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Losing 2,000 officers was difficult to manage former GMP chief says


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Arena bombing inquiry told austerity cuts 'had an impact' on force which had to rapidly reorganise.


Losing 2,000 officers was difficult to manage former GMP chief says
Date - 16th July 2021
By - Police Oracle

The background of a 24 per cent cut in staff from 2011 to 2017 in GMP “took a huge amount out of the organisation” the force’s former chief constable Ian Hopkins has told the public inquiry into the Manchester Arena bombing.

Mr Hopkins said he did not believe the reductions affected the immediate response, particularly from frontline officers, but did make a difference in terms of updating policies and the loss of  leadership posts.

He said GMP was required to make £200 million in savings due to austerity from 2011 up to the period of the attack in May 2017, which killed 22 people and injured hundreds.

Mr Hopkins said: “What that meant in real terms was the loss of 2,000 officers from Greater Manchester Police, a number of policing staff and then subsequently PCSOs. Over that period of time it was actually a 24% reduction in officers, compared to a 14% reduction as an average in England and Wales.

“The whole focus for sort of the five years up to 2017 was about trying to reorganise the organisation and deal with the impact of losing that many staff. It’s the energy of trying to reorganise, reassess service levels and continue business as normal with different demands coming in and a changing nature of crime in terms of cybercrime, things like digital forensic submissions … it took a huge amount out of the organisation.”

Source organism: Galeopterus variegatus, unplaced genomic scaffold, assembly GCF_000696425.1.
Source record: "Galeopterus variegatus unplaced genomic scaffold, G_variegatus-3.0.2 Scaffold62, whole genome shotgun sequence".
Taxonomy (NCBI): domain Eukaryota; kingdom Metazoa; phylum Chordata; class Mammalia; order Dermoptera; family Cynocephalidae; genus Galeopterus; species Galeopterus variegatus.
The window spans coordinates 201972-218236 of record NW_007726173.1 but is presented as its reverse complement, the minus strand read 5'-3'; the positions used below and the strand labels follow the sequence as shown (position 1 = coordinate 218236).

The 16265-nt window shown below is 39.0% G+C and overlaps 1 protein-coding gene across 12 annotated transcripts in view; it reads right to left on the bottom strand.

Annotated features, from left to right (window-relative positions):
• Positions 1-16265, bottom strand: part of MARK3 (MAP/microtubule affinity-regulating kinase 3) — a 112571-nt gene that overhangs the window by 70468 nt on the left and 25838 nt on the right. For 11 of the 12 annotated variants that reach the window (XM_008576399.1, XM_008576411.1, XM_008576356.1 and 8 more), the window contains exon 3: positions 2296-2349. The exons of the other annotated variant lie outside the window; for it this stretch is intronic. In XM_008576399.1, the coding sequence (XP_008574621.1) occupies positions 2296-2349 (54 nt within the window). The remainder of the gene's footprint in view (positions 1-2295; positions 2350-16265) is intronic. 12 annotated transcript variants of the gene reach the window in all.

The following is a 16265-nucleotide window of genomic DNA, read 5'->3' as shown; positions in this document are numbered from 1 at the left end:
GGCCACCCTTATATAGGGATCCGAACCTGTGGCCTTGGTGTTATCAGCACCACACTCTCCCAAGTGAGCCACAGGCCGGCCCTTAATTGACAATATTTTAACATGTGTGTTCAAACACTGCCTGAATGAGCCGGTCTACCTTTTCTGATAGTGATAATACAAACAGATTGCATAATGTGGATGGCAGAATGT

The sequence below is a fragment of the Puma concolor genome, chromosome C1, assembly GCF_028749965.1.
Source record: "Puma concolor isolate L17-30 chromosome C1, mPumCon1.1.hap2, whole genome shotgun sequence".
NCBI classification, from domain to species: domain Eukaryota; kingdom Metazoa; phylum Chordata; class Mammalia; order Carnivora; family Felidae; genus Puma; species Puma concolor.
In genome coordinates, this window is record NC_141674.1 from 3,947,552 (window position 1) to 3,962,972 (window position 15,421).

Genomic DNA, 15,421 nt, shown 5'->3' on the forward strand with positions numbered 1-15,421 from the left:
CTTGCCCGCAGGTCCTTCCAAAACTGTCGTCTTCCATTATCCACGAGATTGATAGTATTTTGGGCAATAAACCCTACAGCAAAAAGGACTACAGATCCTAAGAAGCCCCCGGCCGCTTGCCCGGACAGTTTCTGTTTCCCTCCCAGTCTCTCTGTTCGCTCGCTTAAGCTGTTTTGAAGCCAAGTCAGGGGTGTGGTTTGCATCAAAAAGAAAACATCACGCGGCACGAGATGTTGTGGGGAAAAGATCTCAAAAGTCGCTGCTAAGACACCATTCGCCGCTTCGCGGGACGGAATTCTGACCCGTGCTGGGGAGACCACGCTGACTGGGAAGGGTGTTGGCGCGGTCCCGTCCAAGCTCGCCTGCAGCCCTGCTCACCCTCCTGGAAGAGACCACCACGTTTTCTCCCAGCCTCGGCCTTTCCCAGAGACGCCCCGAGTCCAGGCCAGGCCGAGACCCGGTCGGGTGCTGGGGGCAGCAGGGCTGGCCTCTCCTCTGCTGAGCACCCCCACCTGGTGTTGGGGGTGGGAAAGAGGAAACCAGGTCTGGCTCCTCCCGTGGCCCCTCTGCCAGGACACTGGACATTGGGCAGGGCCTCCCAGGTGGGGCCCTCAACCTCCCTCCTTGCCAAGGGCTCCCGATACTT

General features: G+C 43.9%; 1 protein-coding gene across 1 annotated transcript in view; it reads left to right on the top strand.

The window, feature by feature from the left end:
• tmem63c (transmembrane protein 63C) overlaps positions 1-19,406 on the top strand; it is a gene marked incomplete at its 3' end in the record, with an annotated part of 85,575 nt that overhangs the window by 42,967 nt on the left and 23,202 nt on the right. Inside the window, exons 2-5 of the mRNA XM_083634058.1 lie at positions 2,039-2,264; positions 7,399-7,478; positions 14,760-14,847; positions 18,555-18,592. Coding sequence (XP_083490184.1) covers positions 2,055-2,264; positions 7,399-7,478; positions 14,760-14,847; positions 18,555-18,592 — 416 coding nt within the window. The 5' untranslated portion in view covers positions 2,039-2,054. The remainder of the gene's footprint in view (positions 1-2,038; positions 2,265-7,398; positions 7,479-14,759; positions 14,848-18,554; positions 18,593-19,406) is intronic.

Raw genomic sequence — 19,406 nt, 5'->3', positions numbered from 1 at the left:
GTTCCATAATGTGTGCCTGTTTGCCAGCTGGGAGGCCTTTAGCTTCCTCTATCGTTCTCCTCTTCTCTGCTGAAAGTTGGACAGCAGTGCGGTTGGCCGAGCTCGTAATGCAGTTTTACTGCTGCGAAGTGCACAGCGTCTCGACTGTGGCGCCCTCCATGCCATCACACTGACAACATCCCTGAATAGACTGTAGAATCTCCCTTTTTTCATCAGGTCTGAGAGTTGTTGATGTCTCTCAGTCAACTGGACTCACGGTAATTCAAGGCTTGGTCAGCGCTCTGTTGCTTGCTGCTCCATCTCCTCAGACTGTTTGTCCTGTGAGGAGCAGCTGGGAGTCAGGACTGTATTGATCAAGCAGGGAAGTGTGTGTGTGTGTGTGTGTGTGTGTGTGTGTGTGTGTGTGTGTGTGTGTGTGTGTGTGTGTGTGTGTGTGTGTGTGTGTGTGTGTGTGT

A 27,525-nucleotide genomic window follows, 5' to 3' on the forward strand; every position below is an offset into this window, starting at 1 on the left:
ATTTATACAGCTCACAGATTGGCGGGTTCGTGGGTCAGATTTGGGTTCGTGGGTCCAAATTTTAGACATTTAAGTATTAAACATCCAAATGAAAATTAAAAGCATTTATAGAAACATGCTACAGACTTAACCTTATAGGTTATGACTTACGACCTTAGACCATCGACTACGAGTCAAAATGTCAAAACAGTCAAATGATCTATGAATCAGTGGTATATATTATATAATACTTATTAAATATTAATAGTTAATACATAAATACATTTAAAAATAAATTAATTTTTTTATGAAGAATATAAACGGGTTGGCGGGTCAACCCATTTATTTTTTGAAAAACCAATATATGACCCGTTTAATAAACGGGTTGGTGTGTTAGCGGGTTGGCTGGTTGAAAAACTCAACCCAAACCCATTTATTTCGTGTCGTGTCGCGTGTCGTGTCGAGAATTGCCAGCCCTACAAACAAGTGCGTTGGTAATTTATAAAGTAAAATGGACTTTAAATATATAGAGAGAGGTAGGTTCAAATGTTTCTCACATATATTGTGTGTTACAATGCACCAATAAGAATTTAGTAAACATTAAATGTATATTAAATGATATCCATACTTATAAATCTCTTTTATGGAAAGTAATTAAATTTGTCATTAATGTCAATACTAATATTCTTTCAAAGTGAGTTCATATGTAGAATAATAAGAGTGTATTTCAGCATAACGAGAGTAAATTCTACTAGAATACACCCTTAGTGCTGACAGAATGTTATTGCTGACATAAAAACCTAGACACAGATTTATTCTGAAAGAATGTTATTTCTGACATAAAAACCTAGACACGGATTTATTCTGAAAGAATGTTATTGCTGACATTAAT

The public inquiry into the suicide bombing at the end of an Ariana Grande concert has heard that ambulance and fire personnel could not get through to the phone line of GMP’s force duty officer, the initial commander of the incident, to find out more information about the incident.

Fire crews did not arrive until more than two hours after the explosion and only three paramedics entered the City Room foyer, the scene of the blast, as members of the public, police and arena staff transported casualties on makeshift stretchers.

Asked to comment on whether a link could be made with the swingeing cuts to police failures on the night, Mr Hopkins said: “I think not in terms of the immediate response on the night because I would still say there were some really impressive elements of that, particularly from our frontline staff.

“But I think in terms of some of the background that’s been discussed in this inquiry around policy and policies being updated, and the speed of which change was brought about, I absolutely think that has had an impact.

“We had to take out large numbers of staff. We were not able to recruit new officers, which is why we came down by about 2,000 but that also meant the loss of leadership posts across the force.”

Mr Hopkins stepped down from his post in December after Greater Manchester mayor Andy Burnham asked him to resign in the wake of a report by Her Majesty’s Inspectorate of Constabulary and Fire and Rescue Services (HMICFRS), which stated the force had failed to record 80,000 crimes.

Before he started to give his evidence, Mr Hopkins addressed the bereaved families as he said: “I have met many of you in person, not all of you but many, and I listened to the hopes, dreams and aspirations that you had for your loved ones and how they were ripped away from you. I also saw your immense grief. All that will never leave me.

“I and my colleagues responded on May 22 with the absolute intention of doing our very best in the most challenging of circumstances. In many ways we achieved that but I absolutely recognise that we did not always achieve our best.”

Mr Hopkins will continue to give evidence next week.

The inquiry was adjourned until Monday.

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It was also revealed that, on his behalf, his deputy Rob Pilling sent a misleading letter to the enquiry which Hopkins had to back track on. 

It was evident that there was little , if any criticism. of the officers on the ground front line. The criticism was about the Command from the Control room to the Gold.  They are now clutching at straws to deflect some of the criticism.

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